“People have always painted flowers. Since Antiquity, a host of artists have brought all the meticulous precision of the miniaturist to their depictions of stems, pistils and petals in clusters or corollas. Over the centuries, the flower has established itself as an inescapable motif, a classic subject. Why, one might ask. Is it because a flower means more than just what it is, gives more pause for thought than the countryside in which it grows? Such success is no doubt linked to the high degree of symbolic meaning that has become attached to the flower over the course of time.” (Marianne Mathieu)
For his 6th solo show at the gallery, Keith Tyson decided to work on that classical “style” and presents a series of twenty unseen paintings, achievement of five years of gestation.
“I began thinking whether I might be able to make some paintings with a similar attitude to that of the flower arranger, combining varied styles and techniques of painting in a single work just for the visual pleasure and poetry of it. Each brushstroke being like a petal, each style of painting like a flower. (…) I also wanted the paintings to have a wide range of style and texture.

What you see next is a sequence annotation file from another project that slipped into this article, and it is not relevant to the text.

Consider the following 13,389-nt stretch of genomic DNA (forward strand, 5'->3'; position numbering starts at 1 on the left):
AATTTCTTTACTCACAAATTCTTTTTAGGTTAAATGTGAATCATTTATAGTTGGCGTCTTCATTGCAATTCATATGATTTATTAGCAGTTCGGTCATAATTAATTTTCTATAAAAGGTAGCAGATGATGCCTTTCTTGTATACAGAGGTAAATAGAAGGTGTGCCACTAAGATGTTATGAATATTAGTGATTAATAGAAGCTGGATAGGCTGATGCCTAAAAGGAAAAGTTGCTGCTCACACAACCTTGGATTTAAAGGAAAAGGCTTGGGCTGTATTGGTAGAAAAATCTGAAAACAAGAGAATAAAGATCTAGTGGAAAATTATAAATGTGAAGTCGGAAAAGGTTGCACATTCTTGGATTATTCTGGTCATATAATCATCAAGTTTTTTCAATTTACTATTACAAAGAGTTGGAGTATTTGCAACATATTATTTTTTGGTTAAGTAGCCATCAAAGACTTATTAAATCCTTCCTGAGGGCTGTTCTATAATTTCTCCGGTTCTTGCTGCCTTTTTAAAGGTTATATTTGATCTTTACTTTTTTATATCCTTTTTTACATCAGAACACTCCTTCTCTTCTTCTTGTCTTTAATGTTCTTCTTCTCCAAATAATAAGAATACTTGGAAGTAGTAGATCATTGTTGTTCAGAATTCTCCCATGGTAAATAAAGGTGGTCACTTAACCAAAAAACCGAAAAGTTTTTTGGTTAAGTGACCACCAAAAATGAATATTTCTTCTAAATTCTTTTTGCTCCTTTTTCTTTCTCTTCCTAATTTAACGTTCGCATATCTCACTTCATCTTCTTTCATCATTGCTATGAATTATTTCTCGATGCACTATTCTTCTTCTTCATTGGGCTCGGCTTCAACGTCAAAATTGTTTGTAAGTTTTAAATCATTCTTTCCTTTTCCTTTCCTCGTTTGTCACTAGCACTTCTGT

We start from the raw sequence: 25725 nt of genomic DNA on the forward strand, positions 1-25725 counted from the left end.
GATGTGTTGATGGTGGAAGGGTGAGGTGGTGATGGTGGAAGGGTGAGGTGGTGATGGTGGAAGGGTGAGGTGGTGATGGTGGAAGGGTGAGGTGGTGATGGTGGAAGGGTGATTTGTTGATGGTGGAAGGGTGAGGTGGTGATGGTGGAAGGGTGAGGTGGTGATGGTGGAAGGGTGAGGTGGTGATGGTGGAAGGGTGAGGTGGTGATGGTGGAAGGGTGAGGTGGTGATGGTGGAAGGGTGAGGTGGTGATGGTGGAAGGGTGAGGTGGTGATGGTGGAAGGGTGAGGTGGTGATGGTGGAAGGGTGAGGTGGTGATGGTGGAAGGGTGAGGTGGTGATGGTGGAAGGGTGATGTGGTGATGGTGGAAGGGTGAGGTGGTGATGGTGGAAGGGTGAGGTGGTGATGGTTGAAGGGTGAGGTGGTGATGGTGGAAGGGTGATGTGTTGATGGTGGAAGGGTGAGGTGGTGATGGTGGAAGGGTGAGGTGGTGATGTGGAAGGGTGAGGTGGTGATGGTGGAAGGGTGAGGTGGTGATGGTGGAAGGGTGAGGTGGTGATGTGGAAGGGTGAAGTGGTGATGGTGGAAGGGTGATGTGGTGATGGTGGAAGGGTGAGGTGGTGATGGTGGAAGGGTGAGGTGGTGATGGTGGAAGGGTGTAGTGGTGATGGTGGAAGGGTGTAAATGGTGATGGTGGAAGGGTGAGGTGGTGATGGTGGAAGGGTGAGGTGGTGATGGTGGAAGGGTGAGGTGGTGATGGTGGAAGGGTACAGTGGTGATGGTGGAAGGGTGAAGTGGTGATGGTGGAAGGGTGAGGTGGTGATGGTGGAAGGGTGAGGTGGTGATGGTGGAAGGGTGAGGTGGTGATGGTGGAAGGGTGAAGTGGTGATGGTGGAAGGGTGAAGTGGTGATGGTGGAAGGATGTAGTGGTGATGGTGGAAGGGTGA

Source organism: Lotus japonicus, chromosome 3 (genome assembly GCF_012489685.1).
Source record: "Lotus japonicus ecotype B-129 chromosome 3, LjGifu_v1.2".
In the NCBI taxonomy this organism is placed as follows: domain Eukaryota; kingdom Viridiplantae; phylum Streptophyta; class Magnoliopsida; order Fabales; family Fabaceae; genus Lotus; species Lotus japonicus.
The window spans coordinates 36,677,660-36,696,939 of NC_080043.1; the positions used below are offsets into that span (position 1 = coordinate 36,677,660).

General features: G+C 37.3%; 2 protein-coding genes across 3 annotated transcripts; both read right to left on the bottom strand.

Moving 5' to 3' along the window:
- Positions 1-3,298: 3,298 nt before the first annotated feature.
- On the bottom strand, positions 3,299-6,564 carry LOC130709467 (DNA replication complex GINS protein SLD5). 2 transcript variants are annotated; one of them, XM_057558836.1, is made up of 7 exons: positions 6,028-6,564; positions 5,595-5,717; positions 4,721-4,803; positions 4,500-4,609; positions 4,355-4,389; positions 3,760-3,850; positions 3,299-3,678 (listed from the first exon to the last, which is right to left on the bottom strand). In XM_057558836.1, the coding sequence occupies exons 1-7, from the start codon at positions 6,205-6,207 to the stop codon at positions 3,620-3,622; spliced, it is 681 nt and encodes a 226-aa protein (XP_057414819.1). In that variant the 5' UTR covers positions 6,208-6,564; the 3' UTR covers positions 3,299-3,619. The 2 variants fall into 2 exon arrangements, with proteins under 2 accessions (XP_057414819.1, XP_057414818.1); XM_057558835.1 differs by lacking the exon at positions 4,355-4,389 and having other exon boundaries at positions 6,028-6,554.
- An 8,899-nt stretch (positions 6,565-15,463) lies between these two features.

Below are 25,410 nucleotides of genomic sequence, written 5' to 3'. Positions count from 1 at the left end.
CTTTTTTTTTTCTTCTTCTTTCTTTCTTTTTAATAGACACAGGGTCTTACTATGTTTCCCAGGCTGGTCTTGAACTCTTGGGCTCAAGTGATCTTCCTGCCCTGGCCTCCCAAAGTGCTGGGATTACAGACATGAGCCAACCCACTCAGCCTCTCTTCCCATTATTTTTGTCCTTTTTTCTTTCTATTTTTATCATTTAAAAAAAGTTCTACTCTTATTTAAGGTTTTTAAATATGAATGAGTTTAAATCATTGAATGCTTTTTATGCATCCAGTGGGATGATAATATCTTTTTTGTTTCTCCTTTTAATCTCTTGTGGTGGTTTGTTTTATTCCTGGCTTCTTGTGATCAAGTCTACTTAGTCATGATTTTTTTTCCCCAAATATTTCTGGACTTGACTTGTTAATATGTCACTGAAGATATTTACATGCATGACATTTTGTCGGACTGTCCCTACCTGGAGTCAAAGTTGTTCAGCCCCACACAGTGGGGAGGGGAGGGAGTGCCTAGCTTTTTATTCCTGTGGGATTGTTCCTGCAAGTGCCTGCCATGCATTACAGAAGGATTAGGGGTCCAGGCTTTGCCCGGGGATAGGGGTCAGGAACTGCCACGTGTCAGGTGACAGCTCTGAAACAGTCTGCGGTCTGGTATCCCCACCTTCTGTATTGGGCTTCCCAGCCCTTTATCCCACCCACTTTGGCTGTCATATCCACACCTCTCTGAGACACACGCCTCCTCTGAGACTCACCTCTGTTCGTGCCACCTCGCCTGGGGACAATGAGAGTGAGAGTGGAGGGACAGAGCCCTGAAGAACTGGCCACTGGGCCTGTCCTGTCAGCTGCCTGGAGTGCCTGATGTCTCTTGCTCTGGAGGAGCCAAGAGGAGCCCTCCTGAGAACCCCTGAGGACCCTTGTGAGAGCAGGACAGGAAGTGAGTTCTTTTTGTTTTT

I remember after a long walk in the Sussex countryside one day I decided to tackle some larger panels. (…) On the walk I had realised that Nature despite being made from essentially the same stuff has all these different textures because of differing techniques and orderings it utilises; spiky grass, branching trees, undulating hills and billowing clouds are the way they are because of different causal systems that drive them. I wanted to get that sense of a complex of differing textures into these works. Of being lost in the complexity of the Whole.” (Keith Tyson)
Keith Tyson was born in 1969 in Ulverston, Cumbria (UK). He completed a degree in at Brighton University in 1993. Three years later, he received the ICA Arts & Innovation Award, and in 2002 won the prestigious Turner Prize.
His work has been exhibited at the Centre Georges-Pompidou, Whitney Museum, Royal Academy, Tate Modern, the ICA and San Francisco Museum of Modern Art, and is held in collections around the world including the Louisiana Museum of Modern Art (Copenhagen), Arts Council (London), MoMA (New York), Centre Georges-Pompidou (Paris) and Los Angeles Contemporary Museum of Art. He lives and works in Sussex and is represented by Galerie Georges-Philippe & Nathalie Vallois since 1997.